The Economic Partnership Agreement (EPA) is a trade and development agreement negotiated between the EU and the East African Community involved in regional economic integration processes. Negotiations with the East African Community (EAC: Burundi, Kenya, Rwanda, Tanzania and Uganda) were completed in October 2014. The EPA includes provisions on trade, customs, sanitary and phytosanitary measures, sustainable development of agriculture and fisheries. The agreement should increase the EU’s share of total EAC imports from 10.6% to 12.6%. The EAC-EU EPA provides immediate duty-free and quota-free access to the EU market for all EAC exports and partial and gradual opening of the EAC market to EU imports, safeguards allowing each side to re-impose tariffs if imports from the other threaten to disrupt its economy. The EPA contains detailed provisions on sustainable agriculture and food security and sustainable use of fisheries resources. A chapter on economic and development cooperation is included. The parties undertake to conclude negotiations on the environment and sustainable development, services, investment and private sector development within five years of the entry into force of the agreement. Several articles refer to institutional arrangements and dispute settlement mechanisms. The EPA falls under the Cotonou Agreement: Violation of one of its “fundamental elements” involving human rights, democratic principles and the rule of law could result in the suspension of the EPA’s trade preference for the country concerned. The signing of the EPA agreement has been suspended due to discussions within the EAC. However, the EPA agreement has not yet entered into force and negotiations on its implementation are ongoing.

Contracts with the Czech Republic

In 1996, Kenya accepted the succession of the Czech Republic to the following agreements: Agreement on scientific and technical cooperation, Agreement on legal assistance in civil matters, Agreement on mutual extradition of criminals, Agreement on cultural cooperation, Agreement on air services, Agreement on cooperation in the field of tourism . Although the Czech Republic does not have a double taxation agreement or an investment protection agreement with Kenya, this fact does not prevent the development of trade relations, which is evidenced by the growing exports of the Czech Republic to Kenya and the positive balance of the trade balance.

Developmental cooperation

In the context of foreign development cooperation of the Czech Republic, Kenya is not one of the priority countries. Thus, no large bilateral projects are implemented in the country. The Czech Republic occasionally provides funding within the program of small local projects.

More information about the possibilities of involvement in small local projects can be obtained at: https://www.mzv.cz/jnp/cz/zahranicni_vztahy/rozvojova_spoluprace/dvoustranna_zrs_cr/sektory_projekty/male_lokalni_projekty/index.html

Prospective fields of study (MOP)

Healthcare and pharmaceutical industry

Healthcare was a government priority even before the outbreak of the pandemic. As part of the economic measures adopted by the government, the priority position of the sector for the following period was confirmed. The Kenya Health Policy (2014–2030) is a program that defines the long-term intention to achieve universal coverage of basic health services that would meet the standard of a middle-income country. The intention to achieve universal health care was also confirmed as part of measures to combat the consequences of the crisis. Thanks to the increase in expenses, the number of insured persons is to increase from the current 16 million to 25 million insured persons. Increased spending on healthcare represents an opportunity for Czech suppliers, given that most healthcare equipment is imported to Kenya.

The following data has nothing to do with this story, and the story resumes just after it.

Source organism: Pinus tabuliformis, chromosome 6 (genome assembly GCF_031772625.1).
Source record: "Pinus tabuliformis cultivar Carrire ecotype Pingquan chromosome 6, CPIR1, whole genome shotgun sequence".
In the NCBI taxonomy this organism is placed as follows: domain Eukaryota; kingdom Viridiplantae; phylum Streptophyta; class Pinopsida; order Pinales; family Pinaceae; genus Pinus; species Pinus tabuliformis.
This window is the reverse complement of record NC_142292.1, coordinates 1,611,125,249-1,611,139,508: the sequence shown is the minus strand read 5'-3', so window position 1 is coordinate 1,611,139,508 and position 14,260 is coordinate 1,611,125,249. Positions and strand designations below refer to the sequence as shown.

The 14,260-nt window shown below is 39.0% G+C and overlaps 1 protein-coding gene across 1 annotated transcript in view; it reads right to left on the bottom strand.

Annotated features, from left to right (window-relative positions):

Agricultural and food industry

Agriculture employs 75% of the workforce and accounts for a full 30% of GDP. The export of tea, coffee and fresh flowers forms, together with tourism, the pillars of the Kenyan economy. The sector’s importance to the Kenyan economy will not change even in the post-coronavirus era. The country has both freshwater and marine fish farming that it would like to develop. Opportunities are also offered in dairying, cattle insemination, grain milling. East Africans are also beer lovers, so there are opportunities for cooperation in establishing mini-breweries, potentially also exporting Czech beer.

Construction industry

In Kenya, investment is rampant in the construction of both commercial and private buildings. The country has a great shortage of affordable housing, which must be addressed mainly in large urban agglomerations. Therefore, there is a great demand for construction materials and construction machinery.

Environment, water management and waste industry

Large urban agglomerations such as Nairobi, Kisumu or Mombasa are struggling with irregular water supplies, large losses in the water supply network, poor access to sewage and waste treatment. Cities are literally “drowning” in hordes of growing garbage, polluted water escapes further into nature. Solving these problems is not only a strategic goal of the Kenyan government, but also an interest of development donors.

Defense industry

The potential for defense industry supplies arises from the threat of terrorist attacks by Somalia’s Al Shabaab. For this reason, even in the post-coronavirus period, the government will pay close attention to financial resources for equipping the army and the police. The Ministry of Defense will be allocated 115.48 billion Kenyan shillings (KSh) for the current fiscal year, i.e. a similar amount as in the previous two years (121 billion and 116 billion respectively), despite the negative impact of the covid-19 pandemic on the Kenyan economy. However, within the framework of the budget, the amount for strategic expenses will be fundamentally increased. Thus, despite the effects of the crisis, Kenya is sticking to its five-year plan for the technical modernization of the army’s equipment and remains, as in the last five years, the regional leader both in the size of the budget and in the growth dynamics of expenditures.

Kenya Trade